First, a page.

Africa in the Heart
I have always had a desire to help others. And ever since I was a child, I always wanted to become a doctor. And when, after becoming a paediatrician, some friends offered me an experience in Africa, I accepted with enthusiasm. But I would never have thought that Africa would have entered my heart like this, marking my life in such an important way!
There is a special mood that unites people who have had the good luck to visit Africa, a "syndrome" that cannot be found anywhere else in the world. The discovery of a deep sense of attachment, belonging and return to the origins, a strong call to the African land, its people, its colors. A state of mind such that in those lands - even if so remote and different from those from which we come - we feel at home, in the right place, at peace with ourselves. It is the “Longing for Africa!”
My first time in Africa was in 2010, when I chose to visit a wonderful little country: Togo. I remember very well the feeling I had as soon as I got off the plane, in the airport of Lomè. Lomè bewitched me with its colors, its noises, the liveliness of the great African metropolis. But, just out of the city, the warm air was dry and clean, so clean that I could distinguish distinctly each smell and catch the colors in all their vividness. Although I was many many kilometres from home, literally on the other side of the world, I was more calm and serene than I had ever been in my life. The feeling was that of déjà vu, as if I had already been in those places. I would have expected to feel disoriented, different and "other" in that reality, worlds apart from our West. But it was not like that, it was quite the opposite. Longing for Africa typically manifests itself when you return from a trip to Africa, and you feel a psycho-emotional discomfort, you feel inadequate and intolerant in resuming your lifestyle. Then the nostalgia for the African nature, for the days spent there, for the colours, the landscapes, the sounds, the scents and the people of the African Mother Earth. The longing has captured me and will always remain, regardless of any other destinations that I choose in the future.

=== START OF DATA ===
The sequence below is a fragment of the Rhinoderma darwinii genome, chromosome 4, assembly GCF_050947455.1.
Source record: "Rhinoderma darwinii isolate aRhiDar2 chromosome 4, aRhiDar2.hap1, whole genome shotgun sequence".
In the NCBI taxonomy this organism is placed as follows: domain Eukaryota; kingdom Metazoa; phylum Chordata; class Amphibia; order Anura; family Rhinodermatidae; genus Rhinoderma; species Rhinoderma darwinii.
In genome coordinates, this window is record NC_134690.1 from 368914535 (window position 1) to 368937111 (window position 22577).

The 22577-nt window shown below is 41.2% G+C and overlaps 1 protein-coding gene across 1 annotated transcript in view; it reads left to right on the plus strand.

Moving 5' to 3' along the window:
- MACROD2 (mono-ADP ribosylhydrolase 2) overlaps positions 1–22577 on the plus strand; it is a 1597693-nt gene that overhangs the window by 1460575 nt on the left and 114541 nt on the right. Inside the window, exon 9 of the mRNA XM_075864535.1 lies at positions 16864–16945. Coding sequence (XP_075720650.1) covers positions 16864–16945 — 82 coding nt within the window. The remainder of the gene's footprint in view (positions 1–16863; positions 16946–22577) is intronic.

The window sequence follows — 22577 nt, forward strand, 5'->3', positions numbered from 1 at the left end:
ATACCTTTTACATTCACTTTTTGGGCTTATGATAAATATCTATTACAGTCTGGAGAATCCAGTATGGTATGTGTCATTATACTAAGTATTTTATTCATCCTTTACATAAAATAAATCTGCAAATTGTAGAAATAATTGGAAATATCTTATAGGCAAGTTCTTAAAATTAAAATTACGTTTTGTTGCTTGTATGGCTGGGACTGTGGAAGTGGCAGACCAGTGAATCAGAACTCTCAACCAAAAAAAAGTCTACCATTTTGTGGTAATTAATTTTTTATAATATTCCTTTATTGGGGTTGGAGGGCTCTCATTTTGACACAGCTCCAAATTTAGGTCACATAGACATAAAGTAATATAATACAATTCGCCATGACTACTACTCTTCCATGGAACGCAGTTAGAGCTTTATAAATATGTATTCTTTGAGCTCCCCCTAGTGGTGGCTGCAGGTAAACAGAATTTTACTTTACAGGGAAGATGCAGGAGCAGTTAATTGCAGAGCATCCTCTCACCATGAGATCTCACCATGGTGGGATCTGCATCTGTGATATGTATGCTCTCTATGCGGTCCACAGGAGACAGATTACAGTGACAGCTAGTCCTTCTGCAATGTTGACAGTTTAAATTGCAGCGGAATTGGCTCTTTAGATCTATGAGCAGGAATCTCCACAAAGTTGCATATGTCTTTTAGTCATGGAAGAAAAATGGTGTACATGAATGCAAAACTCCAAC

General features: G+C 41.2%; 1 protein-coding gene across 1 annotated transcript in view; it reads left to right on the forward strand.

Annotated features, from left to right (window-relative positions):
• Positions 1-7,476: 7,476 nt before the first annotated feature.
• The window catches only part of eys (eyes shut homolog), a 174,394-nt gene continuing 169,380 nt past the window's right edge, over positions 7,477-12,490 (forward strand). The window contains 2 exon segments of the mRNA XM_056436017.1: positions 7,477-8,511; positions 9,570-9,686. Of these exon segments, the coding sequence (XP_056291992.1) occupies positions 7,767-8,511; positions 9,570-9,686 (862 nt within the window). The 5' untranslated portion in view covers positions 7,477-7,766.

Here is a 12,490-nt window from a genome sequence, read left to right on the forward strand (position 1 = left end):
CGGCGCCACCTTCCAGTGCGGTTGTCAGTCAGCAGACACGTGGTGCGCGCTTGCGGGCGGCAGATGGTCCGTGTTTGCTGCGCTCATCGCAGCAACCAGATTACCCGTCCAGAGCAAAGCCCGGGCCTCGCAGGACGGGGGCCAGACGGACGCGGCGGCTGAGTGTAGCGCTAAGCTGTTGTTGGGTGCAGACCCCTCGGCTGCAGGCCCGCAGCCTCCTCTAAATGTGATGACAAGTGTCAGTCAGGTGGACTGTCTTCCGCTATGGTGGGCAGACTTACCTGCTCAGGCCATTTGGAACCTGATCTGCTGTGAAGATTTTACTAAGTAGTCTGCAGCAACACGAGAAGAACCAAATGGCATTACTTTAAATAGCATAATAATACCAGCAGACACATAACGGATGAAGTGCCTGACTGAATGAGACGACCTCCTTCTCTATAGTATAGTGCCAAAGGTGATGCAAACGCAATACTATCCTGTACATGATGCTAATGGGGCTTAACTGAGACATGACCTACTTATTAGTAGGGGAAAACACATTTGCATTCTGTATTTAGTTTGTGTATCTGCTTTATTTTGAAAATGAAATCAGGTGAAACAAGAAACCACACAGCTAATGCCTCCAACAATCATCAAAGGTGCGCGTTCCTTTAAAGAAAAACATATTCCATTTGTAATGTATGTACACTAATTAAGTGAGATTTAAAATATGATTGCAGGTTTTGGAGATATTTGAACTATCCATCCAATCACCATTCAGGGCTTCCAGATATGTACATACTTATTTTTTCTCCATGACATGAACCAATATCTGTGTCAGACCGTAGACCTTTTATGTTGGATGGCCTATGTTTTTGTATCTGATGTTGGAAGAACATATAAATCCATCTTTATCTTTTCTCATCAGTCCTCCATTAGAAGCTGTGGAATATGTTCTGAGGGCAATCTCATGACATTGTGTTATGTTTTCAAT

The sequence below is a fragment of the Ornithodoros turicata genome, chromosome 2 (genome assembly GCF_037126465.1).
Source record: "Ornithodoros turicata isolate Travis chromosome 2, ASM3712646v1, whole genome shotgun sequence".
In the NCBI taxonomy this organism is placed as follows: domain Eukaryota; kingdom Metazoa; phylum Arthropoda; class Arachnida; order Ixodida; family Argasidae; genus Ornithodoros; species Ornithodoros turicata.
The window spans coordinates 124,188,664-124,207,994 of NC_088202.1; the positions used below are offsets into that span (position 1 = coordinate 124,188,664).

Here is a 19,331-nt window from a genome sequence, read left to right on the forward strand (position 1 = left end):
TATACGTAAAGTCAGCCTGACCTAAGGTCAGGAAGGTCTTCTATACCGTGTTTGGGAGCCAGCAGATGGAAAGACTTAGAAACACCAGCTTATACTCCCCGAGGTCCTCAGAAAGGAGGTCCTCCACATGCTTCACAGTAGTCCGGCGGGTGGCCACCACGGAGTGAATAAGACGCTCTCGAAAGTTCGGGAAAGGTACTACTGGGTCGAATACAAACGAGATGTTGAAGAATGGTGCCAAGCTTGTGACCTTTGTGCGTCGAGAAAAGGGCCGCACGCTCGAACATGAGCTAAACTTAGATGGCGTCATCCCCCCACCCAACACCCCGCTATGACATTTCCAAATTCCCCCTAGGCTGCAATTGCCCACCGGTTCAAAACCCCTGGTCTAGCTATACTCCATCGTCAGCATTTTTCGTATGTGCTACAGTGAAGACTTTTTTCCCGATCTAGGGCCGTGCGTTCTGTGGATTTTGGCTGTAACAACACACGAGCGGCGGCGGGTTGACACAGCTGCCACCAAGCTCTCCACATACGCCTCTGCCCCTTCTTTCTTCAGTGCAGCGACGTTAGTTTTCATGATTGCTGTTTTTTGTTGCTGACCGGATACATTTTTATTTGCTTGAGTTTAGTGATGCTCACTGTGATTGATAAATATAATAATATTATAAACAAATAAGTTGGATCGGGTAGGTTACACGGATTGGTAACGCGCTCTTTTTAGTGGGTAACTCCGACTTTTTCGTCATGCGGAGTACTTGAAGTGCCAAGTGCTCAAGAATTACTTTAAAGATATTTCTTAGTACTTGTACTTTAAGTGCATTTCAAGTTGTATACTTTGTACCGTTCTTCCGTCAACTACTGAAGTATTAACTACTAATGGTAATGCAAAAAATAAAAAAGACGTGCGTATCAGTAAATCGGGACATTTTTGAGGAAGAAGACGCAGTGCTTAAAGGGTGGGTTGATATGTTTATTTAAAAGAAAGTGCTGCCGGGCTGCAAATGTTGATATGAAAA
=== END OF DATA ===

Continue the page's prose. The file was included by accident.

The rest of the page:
I arrived in Momé-Katiohé, in the south of Togo, at a dispensary. And in this place, I was placed before the raw reality of African health. I remember one evening, sitting down outside of the maternity ward. Beside me, a woman was holding a baby. Tired face, careful eyes. She had been “released”: she had given birth for the seventh time in thirty-two years, but only the first- and last-born survived. The first was at home waiting for her; the last was in her arms, just 24 hours old. The women in Togo have between five and six children on average, and of every 1,000 born, more than 50 die (in Italy 3.5). And then I remember the evening after, the heart-wrenching song of another mother whose fate had taken her baby away from her too soon.
I can hear, even today, all the crying. The cries of sick children, of their parents, and of our despair whenever we could not save a life. But I can still clearly see every smile of a healed child, and of every parent after the fear of illness of their child has passed.
Dott. Stefano Stagi